https://thegrumpygit.com/what-to-do-when-your-vehicle-is-damaged-at-a-garage

I was forced to write a letter to resolve this (attached) that I sent by e-mail, which Mr W chose to ignore despite me requesting a response and his co-Director and Shareholder was left to deal with this and apologise twice on his behalf when I hand delivered a copy the following day.

The centre panel was duly replaced and my experience with Mr W at that time is summarised on another blog on my consumer website;

https://thegrumpygit.com/how-to-resolve-a-complaint-and-still-lose-a-customer

(Dealership) has 3 co-Directors and Shareholders and I received a promotional e-mail from a co-Director and Shareholder (who was not aware of my problems) soon after inviting me to test ride new scooters at the end of June.  My response to this is summarised on another blog;

https://thegrumpygit.com/when-a-promotional-mailshot-backfires

I had the scooter MOT’d recently and it was pointed out to me that the brakes had not been greased when it was serviced.  I was recommended to get it serviced 4 months and 1,000 miles after it had been serviced by (dealership) and to have the chain and sprocket replaced.  Mr W has chosen to ignore all e-mails from me from start to finish and he is the Service Manager, co-Director and Shareholder of this franchise, which is why I contacted you to escalate my concerns.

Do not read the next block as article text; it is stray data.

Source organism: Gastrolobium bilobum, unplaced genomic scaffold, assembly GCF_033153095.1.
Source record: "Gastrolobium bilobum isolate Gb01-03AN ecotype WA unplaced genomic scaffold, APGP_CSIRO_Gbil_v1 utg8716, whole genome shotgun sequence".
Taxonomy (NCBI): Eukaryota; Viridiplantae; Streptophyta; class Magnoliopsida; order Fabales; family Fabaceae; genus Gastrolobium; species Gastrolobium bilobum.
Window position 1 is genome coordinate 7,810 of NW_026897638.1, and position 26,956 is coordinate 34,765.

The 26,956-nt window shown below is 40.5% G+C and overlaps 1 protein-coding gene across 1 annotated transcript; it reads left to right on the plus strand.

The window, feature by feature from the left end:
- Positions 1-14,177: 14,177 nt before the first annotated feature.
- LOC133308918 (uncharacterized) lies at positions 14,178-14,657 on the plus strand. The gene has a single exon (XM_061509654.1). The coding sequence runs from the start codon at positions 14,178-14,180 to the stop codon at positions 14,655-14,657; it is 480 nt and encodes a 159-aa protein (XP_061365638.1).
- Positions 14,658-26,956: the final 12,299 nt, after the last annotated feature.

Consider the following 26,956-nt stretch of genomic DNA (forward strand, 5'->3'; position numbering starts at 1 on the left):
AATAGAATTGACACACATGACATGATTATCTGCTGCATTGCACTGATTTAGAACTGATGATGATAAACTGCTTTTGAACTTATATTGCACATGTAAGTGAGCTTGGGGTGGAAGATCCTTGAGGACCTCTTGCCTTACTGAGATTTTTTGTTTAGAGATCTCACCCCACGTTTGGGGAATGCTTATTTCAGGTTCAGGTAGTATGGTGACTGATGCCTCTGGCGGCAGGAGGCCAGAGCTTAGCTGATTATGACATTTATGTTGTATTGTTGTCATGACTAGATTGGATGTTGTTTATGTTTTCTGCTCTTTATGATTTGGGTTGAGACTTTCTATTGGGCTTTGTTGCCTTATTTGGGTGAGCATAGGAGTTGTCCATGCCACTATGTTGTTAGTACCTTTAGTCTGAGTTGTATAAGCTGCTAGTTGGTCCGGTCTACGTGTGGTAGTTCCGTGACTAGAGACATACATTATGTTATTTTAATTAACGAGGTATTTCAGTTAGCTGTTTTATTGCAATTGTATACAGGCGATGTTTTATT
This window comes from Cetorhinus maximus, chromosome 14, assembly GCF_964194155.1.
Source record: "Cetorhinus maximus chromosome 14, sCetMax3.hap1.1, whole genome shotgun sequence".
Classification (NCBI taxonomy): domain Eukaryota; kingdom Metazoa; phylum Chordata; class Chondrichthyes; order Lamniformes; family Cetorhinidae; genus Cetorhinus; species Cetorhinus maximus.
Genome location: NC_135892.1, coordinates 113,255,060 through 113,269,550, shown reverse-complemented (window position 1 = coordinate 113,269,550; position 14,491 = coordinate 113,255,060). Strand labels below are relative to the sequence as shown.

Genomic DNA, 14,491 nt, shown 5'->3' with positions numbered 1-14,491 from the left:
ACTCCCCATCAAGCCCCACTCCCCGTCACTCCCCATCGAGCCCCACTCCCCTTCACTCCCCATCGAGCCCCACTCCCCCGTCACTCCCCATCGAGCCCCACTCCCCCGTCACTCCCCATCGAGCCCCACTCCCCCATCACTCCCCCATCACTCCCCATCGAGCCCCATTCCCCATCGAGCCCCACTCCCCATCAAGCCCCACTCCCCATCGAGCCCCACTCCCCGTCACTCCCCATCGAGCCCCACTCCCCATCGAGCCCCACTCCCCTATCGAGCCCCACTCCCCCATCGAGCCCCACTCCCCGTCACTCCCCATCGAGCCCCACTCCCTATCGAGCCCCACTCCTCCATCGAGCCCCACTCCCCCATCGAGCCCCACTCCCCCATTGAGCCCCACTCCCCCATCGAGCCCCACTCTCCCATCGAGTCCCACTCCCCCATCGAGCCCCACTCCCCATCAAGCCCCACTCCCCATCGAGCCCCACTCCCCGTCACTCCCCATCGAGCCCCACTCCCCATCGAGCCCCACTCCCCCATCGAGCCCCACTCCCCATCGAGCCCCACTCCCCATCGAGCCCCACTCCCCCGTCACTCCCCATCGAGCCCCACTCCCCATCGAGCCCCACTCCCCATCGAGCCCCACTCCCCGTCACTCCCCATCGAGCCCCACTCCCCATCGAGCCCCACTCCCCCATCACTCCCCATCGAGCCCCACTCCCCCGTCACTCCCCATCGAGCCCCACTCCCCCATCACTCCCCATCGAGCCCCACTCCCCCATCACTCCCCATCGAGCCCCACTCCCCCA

The rest is history and you know where we picked up and where we are now with Mr W being economical with the truth when explaining his version -v- my recollection of events that I have documented on my website.

What astounds me is the cavalier, ignorant and arrogant attitude displayed by Mr W who clearly does not value or appreciate lifetime customers and that it is easier to retain an existing customer than to obtain new customers for the sake of a £50 panel.  My experience has cost the franchise and (manufacturer) money since the panel was replaced and I have ensured that no repeat custom follows now that I have sold the scooter and cut all ties.